Three actions occur simultaneously to protect the airway. (Obviously, inspiration is inhibited during the pharyngeal stage of the swallow.)

  1. The larynx and the hyoid bone are pulled both upward and forward. This movement enlarges the pharynx. It also creates a vacuum in the hypopharynx, pulling the bolus downward. Finally, it contributes to the relaxation of the cricopharyngeous muscle (Dobie, 1978; Logemann, 1983, 1989, 1997)
  2. The true and false vocal folds adduct. (Closure begins at the level of the true vocal folds and progresses up to the false vocal folds and then to the ari-epiglottic folds.)
  3. The epiglottis drops down over the top of the larynx, protecting the airway and diverting the bolus into the pyriform sinuses. The bolus passes down on both sides of the epiglottis. If the bolus is liquid, the epiglottis acts as a ledge to slow its movement through the pharynx, giving the vocal folds time to adduct and the larynx time to elevate. (Nevertheless, the action of the epiglottis is the least important of these three movements.)

Four factors cause food to move down the pharynx during the rest of the pharyngeal stage (Cherney, et al., 1994; Logemann, 1983, 1989, 1997):

  1. The tongue driving force using the "pharyngeal tongue"
  2. The stripping action of the pharyngeal constrictors
  3. The presence of negative pressure in the laryngopharynx-the laryngeal phase of the pharyngeal stage
  4. Gravity

It is believed by some that the tongue driving force (TDF) is the most important of these factors. This generates pressure in the upper pharynx.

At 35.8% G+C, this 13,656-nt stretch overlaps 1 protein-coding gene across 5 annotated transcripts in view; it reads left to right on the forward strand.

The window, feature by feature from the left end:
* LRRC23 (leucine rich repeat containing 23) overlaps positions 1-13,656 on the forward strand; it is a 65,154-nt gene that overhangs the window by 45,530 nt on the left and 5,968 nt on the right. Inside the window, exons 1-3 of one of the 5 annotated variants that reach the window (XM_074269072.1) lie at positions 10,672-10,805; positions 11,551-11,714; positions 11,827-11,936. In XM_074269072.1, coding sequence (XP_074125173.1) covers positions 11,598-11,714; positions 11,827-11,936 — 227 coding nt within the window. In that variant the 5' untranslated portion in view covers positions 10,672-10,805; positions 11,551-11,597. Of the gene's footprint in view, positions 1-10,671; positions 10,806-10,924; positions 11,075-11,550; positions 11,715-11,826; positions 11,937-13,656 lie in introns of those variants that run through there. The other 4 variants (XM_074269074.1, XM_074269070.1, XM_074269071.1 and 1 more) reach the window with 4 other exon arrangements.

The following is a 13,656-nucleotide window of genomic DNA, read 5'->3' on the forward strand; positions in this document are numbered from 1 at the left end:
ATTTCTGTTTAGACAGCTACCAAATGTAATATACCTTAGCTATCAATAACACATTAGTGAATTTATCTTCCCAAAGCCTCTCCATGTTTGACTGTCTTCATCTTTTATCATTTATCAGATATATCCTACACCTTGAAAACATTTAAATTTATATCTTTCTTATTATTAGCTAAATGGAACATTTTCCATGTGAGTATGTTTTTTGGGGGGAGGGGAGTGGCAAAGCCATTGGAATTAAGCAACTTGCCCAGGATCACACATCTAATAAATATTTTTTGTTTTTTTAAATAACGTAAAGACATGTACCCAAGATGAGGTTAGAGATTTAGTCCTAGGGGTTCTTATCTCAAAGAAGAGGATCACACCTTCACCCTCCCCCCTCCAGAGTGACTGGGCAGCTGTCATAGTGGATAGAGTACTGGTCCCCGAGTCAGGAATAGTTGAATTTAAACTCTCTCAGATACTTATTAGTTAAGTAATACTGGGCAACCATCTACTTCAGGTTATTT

The pharyngeal stage ends when the cricopharyngus muscle relaxes, allowing the bolus to enter the esophagus. It is believed that the following three factors affect the opening of the p.e. segment, although the process is not currently well-understood:

  1. Innervation by the vagus nerve
  2. The timing of the stripping action in the pharynx may somehow trigger the relaxation of the p.e. segment.
  3. The elevation of the larynx may pull the muscle upward, causing it to open by stretching it and therefore causing it to relax.

The esophageal stage

In this phase, which is of course involuntary, the bolus is moved down the esophagus via peristaltic wave motion with some help from gravity.

At the beginning of the phase, the larynx lowers, returning to its normal position. The cricopharyngeus muscle contracts to prevent reflux and respiration resumes.

This stage normally lasts between eight and twenty seconds, but in elderly individuals peristalsis is slower (Logemann, 1989, 1997; Dobie, 1978).

Esophageal problems can cause the reflux of food back into the pharynx, leading to aspiration. Speech pathologists do not treat esophageal problems, but should be aware of them, and be able to differentiate them from problems that are within their scope of practice.

*** Note that 90% of the swallow occurs during expiration; an apneal pause between 1 and 3.5 seconds in duration occurs during the oral and pharyngeal stages (Logemann, 1989; 1997).

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Other courses in the Neuroscience on the Web series:
CMSD 620 Neuroanatomy | CMSD 636 Neuropathologies of Language and Cognition

Copyright, 1998-2011. Patrick McCaffrey, Ph D. This page is freely distributable.